As a musician, everything that I hear speaks back to me. If I focus, every song, every tune expresses a meaningful aspect of humanity. Through reading, experiencing different cultures, and visiting the United Nations, I am in awe of such a large and ecumenical congregation of people from every corner of the world who seek to unite transformative solutions to the world’s most divisive problems. For most, a love of music converges with a concept of unity, but for me there is one song that exemplifies this beyond all other songs: Imagine.
I’ve heard and seen the lyrics to this song everywhere, even in a children’s book published by the UN. John Lennon’s Imagine has been paraphrased, sung, and arranged several times. One need not be a budding diplomat or policy maker to understand the song’s appeal to the timeless desire for peace and love. Anyone who dreams about championing world solidarity can imagine no better anthem than John Lennon’s, with its poetic lines and soothing harmony. On a social level, so many recite the song’s lyrics as a kind of slogan for an idealistic call to ‘world peace’.
But if we examine the lyrics more closely, we discover a greater insight into the story of Lennon’s time. This was a generation disillusioned with the dominance of ideology and counter-ideology in its era. Like many in the postmodern era, Lennon responded with a vision for a utopian society without the institutions and covenants which people believed constrained them. In a world which barely took one breath after the scourge of World War II before it succumbed to the Cold War, the idea of a world without countries, religion or anything “to kill or die for” started to sound desperately attractive.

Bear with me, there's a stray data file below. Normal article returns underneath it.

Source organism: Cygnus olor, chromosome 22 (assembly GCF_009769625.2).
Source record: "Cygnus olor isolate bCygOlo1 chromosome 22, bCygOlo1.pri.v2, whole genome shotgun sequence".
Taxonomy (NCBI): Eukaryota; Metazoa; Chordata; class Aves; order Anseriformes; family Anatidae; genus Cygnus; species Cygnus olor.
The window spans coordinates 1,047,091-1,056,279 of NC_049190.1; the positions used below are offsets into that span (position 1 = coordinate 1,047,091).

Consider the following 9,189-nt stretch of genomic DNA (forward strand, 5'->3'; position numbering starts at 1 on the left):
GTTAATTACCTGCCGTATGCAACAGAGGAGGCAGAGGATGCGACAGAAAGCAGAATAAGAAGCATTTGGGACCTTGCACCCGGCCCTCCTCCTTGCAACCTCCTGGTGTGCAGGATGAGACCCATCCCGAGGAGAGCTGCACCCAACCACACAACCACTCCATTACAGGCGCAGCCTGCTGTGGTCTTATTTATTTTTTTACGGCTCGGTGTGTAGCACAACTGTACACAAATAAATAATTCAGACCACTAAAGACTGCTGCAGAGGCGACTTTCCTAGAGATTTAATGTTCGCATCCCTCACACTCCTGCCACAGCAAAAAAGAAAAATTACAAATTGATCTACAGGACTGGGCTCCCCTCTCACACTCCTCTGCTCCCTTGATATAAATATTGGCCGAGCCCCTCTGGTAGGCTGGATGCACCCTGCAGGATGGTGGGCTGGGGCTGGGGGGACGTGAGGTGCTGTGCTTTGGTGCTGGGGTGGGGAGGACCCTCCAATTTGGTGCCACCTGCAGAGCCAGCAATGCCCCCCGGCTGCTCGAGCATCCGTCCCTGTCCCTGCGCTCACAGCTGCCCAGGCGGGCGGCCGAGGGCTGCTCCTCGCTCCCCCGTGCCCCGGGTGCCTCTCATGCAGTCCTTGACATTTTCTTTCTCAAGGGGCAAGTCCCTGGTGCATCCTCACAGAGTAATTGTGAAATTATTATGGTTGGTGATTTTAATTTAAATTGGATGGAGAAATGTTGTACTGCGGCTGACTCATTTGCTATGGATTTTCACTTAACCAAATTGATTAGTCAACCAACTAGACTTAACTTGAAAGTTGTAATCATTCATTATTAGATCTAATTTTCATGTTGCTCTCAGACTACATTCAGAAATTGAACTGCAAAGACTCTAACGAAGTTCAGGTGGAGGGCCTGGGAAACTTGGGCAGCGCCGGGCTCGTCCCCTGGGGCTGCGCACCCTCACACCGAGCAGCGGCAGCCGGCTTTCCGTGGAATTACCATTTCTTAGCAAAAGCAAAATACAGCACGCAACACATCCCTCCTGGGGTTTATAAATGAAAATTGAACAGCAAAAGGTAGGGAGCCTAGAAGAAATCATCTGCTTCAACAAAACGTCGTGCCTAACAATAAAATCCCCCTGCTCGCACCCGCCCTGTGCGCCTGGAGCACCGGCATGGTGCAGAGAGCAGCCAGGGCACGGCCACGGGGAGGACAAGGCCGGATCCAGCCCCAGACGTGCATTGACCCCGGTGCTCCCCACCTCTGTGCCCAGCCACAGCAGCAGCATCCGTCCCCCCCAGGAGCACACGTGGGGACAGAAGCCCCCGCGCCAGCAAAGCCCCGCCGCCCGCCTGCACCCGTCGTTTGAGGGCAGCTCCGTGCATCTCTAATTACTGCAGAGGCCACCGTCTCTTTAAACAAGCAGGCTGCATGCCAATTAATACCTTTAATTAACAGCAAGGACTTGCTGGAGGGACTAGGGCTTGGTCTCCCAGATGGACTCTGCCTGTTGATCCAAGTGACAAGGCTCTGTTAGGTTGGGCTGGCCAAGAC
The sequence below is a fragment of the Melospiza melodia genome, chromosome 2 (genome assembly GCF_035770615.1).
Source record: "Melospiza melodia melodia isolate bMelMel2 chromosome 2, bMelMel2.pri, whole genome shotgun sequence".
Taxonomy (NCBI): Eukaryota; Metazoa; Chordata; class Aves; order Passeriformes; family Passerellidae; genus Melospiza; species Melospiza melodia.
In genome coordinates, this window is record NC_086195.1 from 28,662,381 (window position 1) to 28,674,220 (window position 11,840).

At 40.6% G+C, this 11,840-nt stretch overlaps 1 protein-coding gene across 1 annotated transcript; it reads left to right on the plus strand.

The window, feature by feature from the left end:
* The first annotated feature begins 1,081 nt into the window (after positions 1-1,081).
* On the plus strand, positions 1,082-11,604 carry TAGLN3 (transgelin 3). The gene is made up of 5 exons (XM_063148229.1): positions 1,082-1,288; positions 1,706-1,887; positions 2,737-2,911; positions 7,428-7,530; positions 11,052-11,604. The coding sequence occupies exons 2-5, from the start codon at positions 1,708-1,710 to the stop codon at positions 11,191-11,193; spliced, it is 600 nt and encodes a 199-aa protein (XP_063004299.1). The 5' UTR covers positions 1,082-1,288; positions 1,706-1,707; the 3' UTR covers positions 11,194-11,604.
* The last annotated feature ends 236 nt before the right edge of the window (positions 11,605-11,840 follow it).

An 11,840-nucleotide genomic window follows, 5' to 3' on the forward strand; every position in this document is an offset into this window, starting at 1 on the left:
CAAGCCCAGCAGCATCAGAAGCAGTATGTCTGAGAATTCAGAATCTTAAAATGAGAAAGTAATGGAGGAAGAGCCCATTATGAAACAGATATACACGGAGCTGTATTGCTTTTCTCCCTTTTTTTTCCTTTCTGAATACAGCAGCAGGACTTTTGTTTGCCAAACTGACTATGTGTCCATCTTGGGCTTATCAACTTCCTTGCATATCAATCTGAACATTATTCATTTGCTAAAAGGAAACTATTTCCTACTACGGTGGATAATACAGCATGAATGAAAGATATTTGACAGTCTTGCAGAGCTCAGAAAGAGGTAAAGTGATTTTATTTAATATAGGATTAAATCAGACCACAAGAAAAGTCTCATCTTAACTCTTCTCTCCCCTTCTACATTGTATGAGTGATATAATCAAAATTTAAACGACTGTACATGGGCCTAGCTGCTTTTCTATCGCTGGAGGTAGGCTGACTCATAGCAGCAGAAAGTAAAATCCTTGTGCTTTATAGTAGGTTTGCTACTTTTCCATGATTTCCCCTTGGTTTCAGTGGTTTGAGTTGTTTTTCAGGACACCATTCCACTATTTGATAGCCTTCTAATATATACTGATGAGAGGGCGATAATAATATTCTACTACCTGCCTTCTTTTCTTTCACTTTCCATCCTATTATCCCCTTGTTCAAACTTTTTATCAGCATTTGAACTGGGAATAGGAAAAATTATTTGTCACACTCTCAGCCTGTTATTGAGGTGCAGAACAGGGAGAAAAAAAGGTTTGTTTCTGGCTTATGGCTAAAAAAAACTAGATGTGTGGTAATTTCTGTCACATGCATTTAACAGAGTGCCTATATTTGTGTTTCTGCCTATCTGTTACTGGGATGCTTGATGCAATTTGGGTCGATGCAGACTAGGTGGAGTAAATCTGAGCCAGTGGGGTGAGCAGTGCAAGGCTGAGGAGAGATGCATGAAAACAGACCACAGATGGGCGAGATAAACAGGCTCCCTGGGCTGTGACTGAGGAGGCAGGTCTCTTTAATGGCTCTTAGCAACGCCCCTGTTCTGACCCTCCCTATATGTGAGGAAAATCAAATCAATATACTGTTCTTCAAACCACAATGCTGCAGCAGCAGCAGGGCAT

This idea is not new; utopian literature has been around for centuries, most famously in Saint Thomas More’s eponymous Utopia in the 16th century, which satirically examined the concept of a utopia. Although utopian literature seems to be all about perfection, it tends to highlight a major flaw: the lack of purpose and the breakdown of a society’s members into mechanical cogs. A world with “no countries” may seem less divisive, but in many ways countries enshrine cultural solidarity. A world with “no religion” would eliminate religiously-motivated violence and extremism, but it would also erase humanity’s innate search for the transcendental. If there is ‘no heaven’ and nothing to ‘die for’, then what are we here to live for?
By no means am I trying to nit-pick the song Imagine to destroy its cry for ultimate human solidarity. Lennon’s vision inspires me to seek solidarity as much as it inspires other young visionaries. The song cries for “a brotherhood of man.” However the context in which most visionaries hear this cry leads them to subscribe to ideologies which, at their core, are relativist, and somehow eliminate our grasp of the things that make us human: our convictions, our aspirations, our hopes, and our dignity. As More and several other writers of utopian literature acknowledge, this type of society erases many qualities representative of our humanity. Lennon’s envisioned brotherhood of man begs the question: a brotherhood for what?
One can understand the disillusionment experienced when a conviction such as religion induces individuals to offend another’s dignity through murder or persecution. However, if we interpret Imagine as a rallying cry towards a nihilist, empty world, then we have fallen for a misrepresentation of reality. This is an illusion that seizes several from our generation, which has swerved toward the side of cultural and religious difference, and fails to see a guiding purpose behind religious philosophies.
Perhaps, as the young visionaries and change makers, we ought to imagine a society of every country, every religion, everything to die for, rather than eliminating all of these. As Lennon himself noted when someone approached him suggesting a world with ‘one religion’, such a call misses the fundamental point. Thus, we must not answer a call to transcend culture, ethnicity, religion, but rather we must transcend the false dichotomies which interpret these ways of thinking as divisive. After all, culture, ethnicity, and religion represent the call for humanity to transcend divisions into discovering its common purpose.
By Miguel Vera-Cruz, a WYA member from Australia